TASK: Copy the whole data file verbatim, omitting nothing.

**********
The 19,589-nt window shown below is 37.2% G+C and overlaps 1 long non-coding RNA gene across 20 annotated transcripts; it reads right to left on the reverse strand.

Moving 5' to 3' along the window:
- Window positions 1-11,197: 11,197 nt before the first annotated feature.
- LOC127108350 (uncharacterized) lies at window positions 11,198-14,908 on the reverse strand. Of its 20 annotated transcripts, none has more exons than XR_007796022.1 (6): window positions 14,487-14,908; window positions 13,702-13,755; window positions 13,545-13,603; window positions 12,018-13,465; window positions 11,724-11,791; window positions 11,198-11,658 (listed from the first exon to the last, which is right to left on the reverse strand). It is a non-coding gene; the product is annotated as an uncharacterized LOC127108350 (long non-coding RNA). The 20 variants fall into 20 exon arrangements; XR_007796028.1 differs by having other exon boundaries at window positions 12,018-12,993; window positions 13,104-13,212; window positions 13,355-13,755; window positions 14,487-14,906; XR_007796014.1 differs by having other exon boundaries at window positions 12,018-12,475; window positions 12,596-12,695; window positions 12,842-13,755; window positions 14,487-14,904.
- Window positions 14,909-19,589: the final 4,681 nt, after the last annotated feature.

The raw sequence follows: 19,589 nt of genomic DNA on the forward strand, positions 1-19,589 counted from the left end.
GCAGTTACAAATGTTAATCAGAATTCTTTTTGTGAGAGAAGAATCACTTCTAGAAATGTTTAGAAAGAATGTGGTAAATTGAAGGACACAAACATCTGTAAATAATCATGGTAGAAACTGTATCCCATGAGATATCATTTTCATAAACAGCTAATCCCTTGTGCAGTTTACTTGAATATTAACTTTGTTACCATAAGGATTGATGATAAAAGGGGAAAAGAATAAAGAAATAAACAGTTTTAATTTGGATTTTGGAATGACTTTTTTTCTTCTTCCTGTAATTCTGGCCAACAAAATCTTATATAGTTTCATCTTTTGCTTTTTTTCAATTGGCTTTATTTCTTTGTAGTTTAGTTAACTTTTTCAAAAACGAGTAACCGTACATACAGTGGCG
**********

The 19,589-nt window shown below is 37.2% G+C and overlaps 1 long non-coding RNA gene across 20 annotated transcripts; it reads right to left on the reverse strand.

Moving 5' to 3' along the window:
- Window positions 1-11,197: 11,197 nt before the first annotated feature.
- LOC127108350 (uncharacterized) lies at window positions 11,198-14,908 on the reverse strand. Of its 20 annotated transcripts, none has more exons than XR_007796022.1 (6): window positions 14,487-14,908; window positions 13,702-13,755; window positions 13,545-13,603; window positions 12,018-13,465; window positions 11,724-11,791; window positions 11,198-11,658 (listed from the first exon to the last, which is right to left on the reverse strand). It is a non-coding gene; the product is annotated as an uncharacterized LOC127108350 (long non-coding RNA). The 20 variants fall into 20 exon arrangements; XR_007796028.1 differs by having other exon boundaries at window positions 12,018-12,993; window positions 13,104-13,212; window positions 13,355-13,755; window positions 14,487-14,906; XR_007796014.1 differs by having other exon boundaries at window positions 12,018-12,475; window positions 12,596-12,695; window positions 12,842-13,755; window positions 14,487-14,904.
- Window positions 14,909-19,589: the final 4,681 nt, after the last annotated feature.

The raw sequence follows: 19,589 nt of genomic DNA on the forward strand, positions 1-19,589 counted from the left end.
GCAGTTACAAATGTTAATCAGAATTCTTTTTGTGAGAGAAGAATCACTTCTAGAAATGTTTAGAAAGAATGTGGTAAATTGAAGGACACAAACATCTGTAAATAATCATGGTAGAAACTGTATCCCATGAGATATCATTTTCATAAACAGCTAATCCCTTGTGCAGTTTACTTGAATATTAACTTTGTTACCATAAGGATTGATGATAAAAGGGGAAAAGAATAAAGAAATAAACAGTTTTAATTTGGATTTTGGAATGACTTTTTTTCTTCTTCCTGTAATTCTGGCCAACAAAATCTTATATAGTTTCATCTTTTGCTTTTTTTCAATTGGCTTTATTTCTTTGTAGTTTAGTTAACTTTTTCAAAAACGAGTAACCGTACATACAGTGGCG